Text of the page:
Due to the impact nature of the game, tennis has specific injuries that can be brought about by playing the sports. By far the most famous would be Tennis Elbow but no doubt this is so because of the injury being specifically named after the sport.
There are numerous other common injuries that can occur that are not quite as well documented but nevertheless just as debilitating.
A great deal of these injuries can be prevented with correct warm up’s and warm down’s but some are unavoidable.
Tennis Elbow is an overuse of the muscles that extend the wrist or bend it backwards. This muscle is also the one that takes most stress when the racket hits the ball.
Normally good warm up procedures and technique can prevent this injury from happening. Also try a different grip on your racket as this sometimes works.
These often occur due to poor condition and lack of strength of the rotator cuff muscles. These muscles help position the shoulder properly in it’s socket. When these muscles are weak there is sometimes an increase of play of the ball in the socket and this causes irritation of the tissues. Then the tendon can become inflamed and produce a great deal of pain.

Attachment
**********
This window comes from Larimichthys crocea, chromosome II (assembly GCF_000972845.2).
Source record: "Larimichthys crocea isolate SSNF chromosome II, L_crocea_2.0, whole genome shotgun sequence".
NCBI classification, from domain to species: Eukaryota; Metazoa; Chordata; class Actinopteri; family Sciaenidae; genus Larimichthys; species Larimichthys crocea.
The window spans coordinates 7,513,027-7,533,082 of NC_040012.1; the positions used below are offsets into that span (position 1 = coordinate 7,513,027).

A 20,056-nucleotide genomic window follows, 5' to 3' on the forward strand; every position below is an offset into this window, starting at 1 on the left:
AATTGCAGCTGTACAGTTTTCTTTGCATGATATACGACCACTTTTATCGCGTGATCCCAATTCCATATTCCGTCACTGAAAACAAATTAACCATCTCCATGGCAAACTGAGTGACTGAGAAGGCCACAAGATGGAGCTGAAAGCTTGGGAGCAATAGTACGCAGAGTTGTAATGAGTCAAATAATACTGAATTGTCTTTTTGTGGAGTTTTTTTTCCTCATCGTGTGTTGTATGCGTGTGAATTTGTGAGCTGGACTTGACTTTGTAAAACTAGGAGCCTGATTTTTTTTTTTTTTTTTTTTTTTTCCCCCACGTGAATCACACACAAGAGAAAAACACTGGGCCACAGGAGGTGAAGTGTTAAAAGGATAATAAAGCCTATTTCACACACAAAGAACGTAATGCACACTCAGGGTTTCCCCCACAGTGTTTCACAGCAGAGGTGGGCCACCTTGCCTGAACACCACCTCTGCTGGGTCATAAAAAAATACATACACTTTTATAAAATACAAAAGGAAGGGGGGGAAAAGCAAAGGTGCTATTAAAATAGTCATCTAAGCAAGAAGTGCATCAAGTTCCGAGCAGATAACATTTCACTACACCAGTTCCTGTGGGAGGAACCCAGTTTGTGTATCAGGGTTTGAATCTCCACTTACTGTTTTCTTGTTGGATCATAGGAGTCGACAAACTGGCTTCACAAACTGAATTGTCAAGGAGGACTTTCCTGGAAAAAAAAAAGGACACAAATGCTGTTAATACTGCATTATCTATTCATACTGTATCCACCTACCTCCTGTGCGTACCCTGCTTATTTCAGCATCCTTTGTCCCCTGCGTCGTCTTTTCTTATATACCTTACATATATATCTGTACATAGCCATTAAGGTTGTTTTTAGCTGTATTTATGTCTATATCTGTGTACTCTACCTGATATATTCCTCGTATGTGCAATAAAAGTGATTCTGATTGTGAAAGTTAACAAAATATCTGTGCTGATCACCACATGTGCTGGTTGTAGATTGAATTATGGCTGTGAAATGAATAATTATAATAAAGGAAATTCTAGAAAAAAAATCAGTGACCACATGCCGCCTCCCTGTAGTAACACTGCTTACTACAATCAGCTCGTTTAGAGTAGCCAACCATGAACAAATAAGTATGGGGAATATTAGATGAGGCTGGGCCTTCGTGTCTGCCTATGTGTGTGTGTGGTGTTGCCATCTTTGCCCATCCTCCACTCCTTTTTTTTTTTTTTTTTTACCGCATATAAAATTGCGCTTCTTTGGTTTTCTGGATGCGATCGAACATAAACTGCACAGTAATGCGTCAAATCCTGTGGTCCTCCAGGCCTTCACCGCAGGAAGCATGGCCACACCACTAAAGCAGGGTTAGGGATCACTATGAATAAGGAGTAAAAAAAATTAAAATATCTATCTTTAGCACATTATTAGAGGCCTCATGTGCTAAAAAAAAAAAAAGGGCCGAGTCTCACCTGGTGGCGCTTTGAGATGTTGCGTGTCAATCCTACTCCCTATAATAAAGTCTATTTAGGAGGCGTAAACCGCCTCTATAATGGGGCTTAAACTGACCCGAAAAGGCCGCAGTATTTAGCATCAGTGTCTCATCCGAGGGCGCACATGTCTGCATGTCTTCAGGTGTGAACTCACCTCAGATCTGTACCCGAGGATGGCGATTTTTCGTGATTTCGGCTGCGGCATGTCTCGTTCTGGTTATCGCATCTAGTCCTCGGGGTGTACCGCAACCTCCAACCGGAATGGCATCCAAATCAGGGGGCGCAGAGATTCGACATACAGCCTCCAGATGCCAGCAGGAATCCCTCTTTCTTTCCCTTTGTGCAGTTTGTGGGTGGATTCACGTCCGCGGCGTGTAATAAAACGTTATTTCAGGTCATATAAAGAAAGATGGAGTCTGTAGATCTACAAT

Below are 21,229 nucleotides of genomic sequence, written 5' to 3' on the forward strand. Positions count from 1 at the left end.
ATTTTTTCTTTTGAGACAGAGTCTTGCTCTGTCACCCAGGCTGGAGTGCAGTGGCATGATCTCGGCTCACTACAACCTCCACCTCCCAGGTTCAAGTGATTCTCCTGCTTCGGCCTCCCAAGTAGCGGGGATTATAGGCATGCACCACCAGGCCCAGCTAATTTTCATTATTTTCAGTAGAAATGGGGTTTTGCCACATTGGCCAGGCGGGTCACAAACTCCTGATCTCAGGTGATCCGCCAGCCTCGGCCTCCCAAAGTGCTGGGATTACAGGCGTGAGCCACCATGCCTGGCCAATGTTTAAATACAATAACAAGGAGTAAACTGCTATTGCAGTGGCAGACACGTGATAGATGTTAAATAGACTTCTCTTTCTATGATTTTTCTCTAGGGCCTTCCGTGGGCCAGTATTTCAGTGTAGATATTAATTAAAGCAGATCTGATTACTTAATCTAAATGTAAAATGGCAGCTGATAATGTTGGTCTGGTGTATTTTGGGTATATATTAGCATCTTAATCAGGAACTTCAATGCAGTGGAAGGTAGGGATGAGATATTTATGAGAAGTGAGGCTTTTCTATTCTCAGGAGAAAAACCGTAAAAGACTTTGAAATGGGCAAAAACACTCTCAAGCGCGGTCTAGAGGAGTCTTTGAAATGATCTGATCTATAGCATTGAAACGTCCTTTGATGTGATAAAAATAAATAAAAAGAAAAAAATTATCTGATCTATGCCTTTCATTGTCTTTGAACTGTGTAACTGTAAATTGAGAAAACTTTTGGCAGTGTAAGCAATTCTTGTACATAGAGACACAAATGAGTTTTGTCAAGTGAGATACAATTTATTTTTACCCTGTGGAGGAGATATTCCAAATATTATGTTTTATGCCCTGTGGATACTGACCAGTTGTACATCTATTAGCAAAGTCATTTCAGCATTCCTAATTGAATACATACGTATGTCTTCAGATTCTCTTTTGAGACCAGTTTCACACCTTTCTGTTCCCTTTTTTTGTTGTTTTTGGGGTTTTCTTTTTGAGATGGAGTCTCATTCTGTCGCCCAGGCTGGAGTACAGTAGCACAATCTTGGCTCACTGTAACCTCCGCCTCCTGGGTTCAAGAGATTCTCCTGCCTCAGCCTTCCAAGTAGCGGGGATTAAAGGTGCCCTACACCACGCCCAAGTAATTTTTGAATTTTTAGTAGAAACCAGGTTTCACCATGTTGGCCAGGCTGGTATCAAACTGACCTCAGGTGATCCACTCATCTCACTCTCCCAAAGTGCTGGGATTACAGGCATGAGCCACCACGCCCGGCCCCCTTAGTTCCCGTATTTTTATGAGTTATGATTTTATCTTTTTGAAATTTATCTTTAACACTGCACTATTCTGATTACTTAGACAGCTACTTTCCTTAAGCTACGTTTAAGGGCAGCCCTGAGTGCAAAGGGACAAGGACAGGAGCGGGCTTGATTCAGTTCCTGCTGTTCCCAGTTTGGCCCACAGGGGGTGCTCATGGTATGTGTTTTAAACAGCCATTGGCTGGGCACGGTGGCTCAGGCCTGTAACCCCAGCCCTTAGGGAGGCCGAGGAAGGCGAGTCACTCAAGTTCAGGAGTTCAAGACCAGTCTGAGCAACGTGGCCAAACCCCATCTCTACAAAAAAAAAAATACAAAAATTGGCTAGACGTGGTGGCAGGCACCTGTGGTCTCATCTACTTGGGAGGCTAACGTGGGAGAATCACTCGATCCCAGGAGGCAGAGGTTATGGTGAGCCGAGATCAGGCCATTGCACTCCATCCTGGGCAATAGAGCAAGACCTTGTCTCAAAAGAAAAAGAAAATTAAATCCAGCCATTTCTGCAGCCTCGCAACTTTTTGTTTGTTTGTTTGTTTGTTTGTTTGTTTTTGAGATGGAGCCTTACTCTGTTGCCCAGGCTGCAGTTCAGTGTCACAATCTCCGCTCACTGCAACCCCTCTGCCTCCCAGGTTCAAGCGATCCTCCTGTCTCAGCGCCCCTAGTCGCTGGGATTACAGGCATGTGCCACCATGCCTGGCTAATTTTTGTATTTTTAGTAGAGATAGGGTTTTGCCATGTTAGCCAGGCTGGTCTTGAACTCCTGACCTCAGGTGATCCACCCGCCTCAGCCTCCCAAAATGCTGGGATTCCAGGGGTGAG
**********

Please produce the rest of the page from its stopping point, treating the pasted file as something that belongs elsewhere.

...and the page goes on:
Light wrist exercises can alleviate this malady and help stop the condition from even occurring.
Stress fractures often occur at the start of your tennis career and especially with juniors. They occur by training and playing competitive tennis too rapidly. When muscles tire then more stress is placed upon the bones.
If this happens too quickly then the bone cannot adjust quickly enough and breaks. Usually these are just cracks that cause pain rather than an actual break. Stress fractures can occur in the leg (tibia or fibula) or in the foot (metatarsals)
These injuries can be prevented with a correct strength training regime, and always wear appropriate footwear.
Tennis is a game of quick sudden moves and this is perfect for causing muscle strains. Normally a good warm up including plenty of stretching a slow jog or perhaps a bike ride is ideal.
Stretching should be slow and no jerky movements such as bouncing. The best stretches are moving stretches, such as swinging your leg as far forward as it will go and backward swinging your arms.
If you have any concerns about an injury or how to prevent one then there are many professional trainers dotted around Sydney that will give you all the advice you need.
Most reputable tennis clubs will have somebody that will be a fully trained athletic trainer.
If you have any doubts whatsoever do not start playing again until the injury is fully healed. And if you are still not certain seek medical advice as returning to your favourite sport too early could put you back a long time.
Avoiding many of the common aches and strains can be easier when you take on advice from a professional tennis coach.
Why not organise private lessons with one of our professional coaches. It’s probably more affordable that you first thought!
For more information and to book your court, contact our friendly team today!